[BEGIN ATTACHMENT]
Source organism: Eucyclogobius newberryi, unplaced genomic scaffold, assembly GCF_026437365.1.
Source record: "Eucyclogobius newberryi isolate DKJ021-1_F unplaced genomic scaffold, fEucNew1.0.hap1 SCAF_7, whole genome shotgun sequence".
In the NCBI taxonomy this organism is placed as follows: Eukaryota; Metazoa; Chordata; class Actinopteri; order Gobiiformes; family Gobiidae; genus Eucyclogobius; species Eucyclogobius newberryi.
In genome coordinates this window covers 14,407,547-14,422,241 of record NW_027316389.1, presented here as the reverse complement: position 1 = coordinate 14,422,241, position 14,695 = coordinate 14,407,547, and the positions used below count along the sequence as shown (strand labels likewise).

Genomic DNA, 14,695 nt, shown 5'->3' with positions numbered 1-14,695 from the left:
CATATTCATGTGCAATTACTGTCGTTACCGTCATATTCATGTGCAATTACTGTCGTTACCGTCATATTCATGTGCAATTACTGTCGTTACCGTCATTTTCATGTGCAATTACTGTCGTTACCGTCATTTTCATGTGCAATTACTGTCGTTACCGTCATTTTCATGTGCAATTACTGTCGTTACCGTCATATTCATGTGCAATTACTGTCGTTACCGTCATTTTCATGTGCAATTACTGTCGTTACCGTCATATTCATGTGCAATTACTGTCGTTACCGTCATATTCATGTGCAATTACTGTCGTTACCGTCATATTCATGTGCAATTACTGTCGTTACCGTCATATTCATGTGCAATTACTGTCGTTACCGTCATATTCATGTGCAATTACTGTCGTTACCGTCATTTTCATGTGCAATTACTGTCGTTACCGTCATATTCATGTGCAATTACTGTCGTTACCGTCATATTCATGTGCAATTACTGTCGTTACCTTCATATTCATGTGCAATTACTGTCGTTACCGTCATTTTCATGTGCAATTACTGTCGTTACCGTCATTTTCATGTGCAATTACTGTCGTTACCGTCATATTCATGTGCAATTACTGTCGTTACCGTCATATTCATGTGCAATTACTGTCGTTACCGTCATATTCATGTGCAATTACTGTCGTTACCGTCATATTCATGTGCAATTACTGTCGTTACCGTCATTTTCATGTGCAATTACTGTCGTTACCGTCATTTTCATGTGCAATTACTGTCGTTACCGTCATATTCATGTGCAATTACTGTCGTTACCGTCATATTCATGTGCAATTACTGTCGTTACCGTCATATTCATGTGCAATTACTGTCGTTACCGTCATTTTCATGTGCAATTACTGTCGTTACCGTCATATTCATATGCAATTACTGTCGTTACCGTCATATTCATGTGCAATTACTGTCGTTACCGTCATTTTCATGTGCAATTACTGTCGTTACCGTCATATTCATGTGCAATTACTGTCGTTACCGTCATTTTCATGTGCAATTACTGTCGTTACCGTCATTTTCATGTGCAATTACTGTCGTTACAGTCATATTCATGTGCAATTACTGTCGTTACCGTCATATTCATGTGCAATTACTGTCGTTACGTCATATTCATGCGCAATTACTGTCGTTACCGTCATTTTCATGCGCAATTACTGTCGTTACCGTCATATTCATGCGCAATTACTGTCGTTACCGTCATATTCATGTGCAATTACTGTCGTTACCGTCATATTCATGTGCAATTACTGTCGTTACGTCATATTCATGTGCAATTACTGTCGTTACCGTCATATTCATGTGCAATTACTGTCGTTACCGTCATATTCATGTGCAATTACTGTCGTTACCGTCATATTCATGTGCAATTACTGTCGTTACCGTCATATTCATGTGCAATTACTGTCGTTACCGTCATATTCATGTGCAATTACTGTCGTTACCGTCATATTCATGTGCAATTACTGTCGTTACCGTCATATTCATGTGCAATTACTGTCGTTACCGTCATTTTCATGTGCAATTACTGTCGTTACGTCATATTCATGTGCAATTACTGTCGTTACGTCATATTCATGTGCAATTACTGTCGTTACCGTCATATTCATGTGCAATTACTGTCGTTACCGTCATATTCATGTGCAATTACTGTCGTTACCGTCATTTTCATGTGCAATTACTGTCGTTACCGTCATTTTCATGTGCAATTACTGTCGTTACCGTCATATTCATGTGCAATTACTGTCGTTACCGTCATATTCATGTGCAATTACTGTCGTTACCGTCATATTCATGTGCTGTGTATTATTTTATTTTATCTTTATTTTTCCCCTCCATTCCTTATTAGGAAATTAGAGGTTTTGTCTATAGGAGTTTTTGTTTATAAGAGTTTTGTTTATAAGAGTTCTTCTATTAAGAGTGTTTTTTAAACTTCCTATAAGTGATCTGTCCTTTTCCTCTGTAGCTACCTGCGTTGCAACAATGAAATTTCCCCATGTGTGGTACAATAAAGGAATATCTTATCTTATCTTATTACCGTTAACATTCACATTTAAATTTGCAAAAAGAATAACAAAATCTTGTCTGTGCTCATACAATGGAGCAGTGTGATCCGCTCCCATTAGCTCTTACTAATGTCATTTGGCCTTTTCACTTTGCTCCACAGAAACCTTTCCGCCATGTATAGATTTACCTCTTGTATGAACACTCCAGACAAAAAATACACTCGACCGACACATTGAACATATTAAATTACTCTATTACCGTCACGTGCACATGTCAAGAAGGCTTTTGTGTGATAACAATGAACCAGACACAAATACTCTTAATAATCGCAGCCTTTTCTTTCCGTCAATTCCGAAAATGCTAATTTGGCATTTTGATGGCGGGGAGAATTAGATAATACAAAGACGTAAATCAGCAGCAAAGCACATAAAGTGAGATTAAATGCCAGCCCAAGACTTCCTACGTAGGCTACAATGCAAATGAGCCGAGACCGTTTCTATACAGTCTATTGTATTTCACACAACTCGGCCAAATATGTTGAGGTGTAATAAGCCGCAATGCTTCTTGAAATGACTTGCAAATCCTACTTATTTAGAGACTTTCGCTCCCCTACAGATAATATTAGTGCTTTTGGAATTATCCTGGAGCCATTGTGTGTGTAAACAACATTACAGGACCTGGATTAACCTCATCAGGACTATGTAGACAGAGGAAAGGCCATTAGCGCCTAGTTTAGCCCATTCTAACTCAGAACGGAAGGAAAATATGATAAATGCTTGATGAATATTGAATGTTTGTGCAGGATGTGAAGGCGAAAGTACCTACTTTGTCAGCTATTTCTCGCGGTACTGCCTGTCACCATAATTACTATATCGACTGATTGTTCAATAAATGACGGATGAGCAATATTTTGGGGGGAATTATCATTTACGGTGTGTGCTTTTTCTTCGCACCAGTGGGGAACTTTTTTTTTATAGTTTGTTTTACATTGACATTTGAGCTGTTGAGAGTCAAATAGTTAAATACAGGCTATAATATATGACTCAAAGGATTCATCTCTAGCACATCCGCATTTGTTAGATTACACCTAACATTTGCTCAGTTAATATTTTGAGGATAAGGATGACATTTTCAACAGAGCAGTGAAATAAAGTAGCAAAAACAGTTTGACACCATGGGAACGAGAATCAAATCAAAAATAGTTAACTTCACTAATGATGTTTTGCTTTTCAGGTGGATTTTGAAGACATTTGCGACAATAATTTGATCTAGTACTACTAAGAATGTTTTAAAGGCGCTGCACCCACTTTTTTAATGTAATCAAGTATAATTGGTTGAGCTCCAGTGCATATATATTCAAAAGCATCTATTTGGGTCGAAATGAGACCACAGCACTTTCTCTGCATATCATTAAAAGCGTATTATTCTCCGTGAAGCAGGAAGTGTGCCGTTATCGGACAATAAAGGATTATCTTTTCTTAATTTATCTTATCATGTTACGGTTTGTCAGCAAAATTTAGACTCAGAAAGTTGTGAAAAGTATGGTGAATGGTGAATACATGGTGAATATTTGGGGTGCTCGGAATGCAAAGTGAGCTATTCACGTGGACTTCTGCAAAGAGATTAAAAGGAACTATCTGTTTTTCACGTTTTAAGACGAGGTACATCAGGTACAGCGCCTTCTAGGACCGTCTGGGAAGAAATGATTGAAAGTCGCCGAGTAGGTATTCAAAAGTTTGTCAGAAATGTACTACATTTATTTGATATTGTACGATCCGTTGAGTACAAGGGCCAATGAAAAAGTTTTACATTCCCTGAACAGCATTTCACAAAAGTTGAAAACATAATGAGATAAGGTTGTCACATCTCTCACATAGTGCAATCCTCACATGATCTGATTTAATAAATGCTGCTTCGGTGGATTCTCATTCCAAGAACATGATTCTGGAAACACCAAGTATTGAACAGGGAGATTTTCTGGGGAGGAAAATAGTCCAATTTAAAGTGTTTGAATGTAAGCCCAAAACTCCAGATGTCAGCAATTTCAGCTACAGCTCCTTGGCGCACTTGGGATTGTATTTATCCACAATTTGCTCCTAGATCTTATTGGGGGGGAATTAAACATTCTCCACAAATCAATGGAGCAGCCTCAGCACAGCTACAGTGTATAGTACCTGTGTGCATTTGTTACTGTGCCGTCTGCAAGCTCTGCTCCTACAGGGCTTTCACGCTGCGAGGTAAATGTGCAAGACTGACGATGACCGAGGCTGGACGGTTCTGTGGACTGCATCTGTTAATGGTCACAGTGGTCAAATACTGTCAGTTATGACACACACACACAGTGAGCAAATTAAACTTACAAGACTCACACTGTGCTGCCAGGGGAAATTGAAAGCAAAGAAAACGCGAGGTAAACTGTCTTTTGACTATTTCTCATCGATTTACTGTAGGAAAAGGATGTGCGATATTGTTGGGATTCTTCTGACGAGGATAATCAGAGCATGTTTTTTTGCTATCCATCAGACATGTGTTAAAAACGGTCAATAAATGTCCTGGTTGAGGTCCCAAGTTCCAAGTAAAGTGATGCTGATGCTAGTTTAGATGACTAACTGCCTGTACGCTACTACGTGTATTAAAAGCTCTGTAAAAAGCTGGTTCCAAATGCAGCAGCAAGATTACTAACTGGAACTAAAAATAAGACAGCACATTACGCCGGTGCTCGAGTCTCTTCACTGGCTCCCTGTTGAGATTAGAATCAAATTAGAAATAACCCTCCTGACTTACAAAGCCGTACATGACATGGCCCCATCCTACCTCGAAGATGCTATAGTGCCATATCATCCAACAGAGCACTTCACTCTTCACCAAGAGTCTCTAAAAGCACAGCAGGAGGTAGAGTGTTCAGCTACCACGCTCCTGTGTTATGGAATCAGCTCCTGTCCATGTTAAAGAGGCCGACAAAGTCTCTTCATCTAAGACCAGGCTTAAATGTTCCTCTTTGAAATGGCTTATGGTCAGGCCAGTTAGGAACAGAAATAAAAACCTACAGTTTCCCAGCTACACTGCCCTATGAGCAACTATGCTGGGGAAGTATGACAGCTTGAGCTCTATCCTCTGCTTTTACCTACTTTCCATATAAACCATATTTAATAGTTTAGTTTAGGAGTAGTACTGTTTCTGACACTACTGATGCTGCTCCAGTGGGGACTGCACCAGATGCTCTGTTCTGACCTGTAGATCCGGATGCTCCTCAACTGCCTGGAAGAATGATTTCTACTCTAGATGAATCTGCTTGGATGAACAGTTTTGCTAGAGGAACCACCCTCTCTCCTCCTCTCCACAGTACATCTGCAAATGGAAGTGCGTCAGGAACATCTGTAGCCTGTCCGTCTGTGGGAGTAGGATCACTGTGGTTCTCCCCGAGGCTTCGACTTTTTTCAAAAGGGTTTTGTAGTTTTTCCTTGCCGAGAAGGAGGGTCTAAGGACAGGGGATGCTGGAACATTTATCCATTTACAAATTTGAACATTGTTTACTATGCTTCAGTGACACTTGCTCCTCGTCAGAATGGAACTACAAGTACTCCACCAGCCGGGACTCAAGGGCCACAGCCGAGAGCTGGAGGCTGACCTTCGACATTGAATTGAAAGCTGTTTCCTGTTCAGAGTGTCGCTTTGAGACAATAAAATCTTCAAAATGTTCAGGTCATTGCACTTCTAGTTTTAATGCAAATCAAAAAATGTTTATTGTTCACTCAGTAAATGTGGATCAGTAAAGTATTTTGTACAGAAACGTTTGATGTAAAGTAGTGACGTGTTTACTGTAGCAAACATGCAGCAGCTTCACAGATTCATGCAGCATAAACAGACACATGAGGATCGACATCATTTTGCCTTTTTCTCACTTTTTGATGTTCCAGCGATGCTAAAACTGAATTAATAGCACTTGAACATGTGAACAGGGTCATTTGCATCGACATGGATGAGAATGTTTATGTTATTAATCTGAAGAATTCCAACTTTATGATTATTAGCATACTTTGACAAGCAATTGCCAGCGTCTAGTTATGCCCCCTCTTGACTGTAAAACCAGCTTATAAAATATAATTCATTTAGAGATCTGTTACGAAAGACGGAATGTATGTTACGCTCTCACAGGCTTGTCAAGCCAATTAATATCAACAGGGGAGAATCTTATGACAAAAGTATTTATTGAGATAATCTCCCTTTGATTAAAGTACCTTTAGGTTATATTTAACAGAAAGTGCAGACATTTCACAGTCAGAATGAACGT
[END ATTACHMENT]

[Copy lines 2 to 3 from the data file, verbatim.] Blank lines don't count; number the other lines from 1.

Source record: "Eucyclogobius newberryi isolate DKJ021-1_F unplaced genomic scaffold, fEucNew1.0.hap1 SCAF_7, whole genome shotgun sequence".
In the NCBI taxonomy this organism is placed as follows: Eukaryota; Metazoa; Chordata; class Actinopteri; order Gobiiformes; family Gobiidae; genus Eucyclogobius; species Eucyclogobius newberryi.